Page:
And Forbes is an MVNO now, apparently competing with Truphone.
Facebook Q3s; Square IPO; really bad ad malware; surveillance bill; IoT forecasts are rubbish
Facebook Q3s are interesting. So far, they've done well out of the advertising crisis, with their strategy of rationing access to users' news feeds. Ad revenue is up 45% year-on-year, while other revenues are actually shrinking. So much for diversification away from ads. Operating profits, though, are up 4%. That can only mean that margins are suffering, and yes, operating margin has come down from 44% to 32%. And in true Silly Valley style, it's an expensive company to run - total costs and expenses are up 68% year-on-year. Out of $3bn total expenses, $780m is CAPEX, and the rest is presumably ads, salaries, and pizza.
Elsewhere in the Valley, Square is hastening to go public, so much so that it's pricing the IPO below its last VC round valuation. The cut is substantial, too - the last private valuation was $6bn, and the IPO is set around $3.9bn, so either they're leaving a third of the company on the table, or at least a third of the valuation was hot air. And if the eventual IPO price is less than $18.56 a share, some of the VC investors have a right to get more shares, which dilutes the founders, notably CEO Jack Dorsey. Who is also CEO of Twitter, in case you missed that. It all looks like a rush to the market before closing time.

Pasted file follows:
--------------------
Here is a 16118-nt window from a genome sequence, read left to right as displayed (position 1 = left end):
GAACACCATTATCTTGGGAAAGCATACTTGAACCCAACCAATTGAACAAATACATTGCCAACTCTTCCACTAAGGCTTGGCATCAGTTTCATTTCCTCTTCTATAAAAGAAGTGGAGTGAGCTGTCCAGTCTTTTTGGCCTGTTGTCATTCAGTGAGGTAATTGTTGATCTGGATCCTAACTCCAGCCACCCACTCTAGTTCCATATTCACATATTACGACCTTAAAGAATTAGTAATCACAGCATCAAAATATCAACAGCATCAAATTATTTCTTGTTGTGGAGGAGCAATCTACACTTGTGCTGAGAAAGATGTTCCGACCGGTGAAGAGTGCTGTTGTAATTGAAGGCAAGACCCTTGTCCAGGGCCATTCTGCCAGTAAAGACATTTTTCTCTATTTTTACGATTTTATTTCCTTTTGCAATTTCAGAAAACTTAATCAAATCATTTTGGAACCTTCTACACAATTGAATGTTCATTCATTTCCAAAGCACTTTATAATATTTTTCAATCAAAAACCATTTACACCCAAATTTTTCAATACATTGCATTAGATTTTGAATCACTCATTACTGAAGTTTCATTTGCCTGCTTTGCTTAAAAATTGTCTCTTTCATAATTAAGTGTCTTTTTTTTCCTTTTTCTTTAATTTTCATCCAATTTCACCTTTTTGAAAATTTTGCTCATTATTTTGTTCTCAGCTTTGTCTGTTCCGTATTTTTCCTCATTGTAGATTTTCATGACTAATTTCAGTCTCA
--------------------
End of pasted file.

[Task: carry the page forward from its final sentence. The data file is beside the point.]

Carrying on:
If you browse to AdWeek on your phone you might get this ad trying to steal your Facebook account. The possibility of registering advertisers is discussed, and the point made that $10,000 as a signup will render it irrelevant. Even TV ad rates are in the loo.
One of those anti-adblocker companies that tries to detect people using ABP or whatever and show them a shame screen got hacked and used to distribute some fairly vicious malware. So not only is there malware in the ads, there's malware in the pro-ads ads. New Android viruses can root your phone, and will probably both spread using ad networks, and make money by showing you ads.
The Garden Bridge is controversial enough already, but now it wants to follow your phone around. Fortunately they seem to mean tracking wireless LAN MAC addresses, and recent iOS and Android have that covered.
The British government's new surveillance law is out and although it doesn't contain a crypto ban, it does basically legalise everything GCHQ was up to. In defending the bill, Home Secretary Theresa May also admitted that the government had invoked the weird clause in the 1984 Telecoms Act that lets them give orders to anyone regulated by OFCOM as long ago as 2001 and demanded the handover of all the CDRs. Meanwhile, the defensive half of GCHQ will no longer do accreditation for security specialists because who needs that.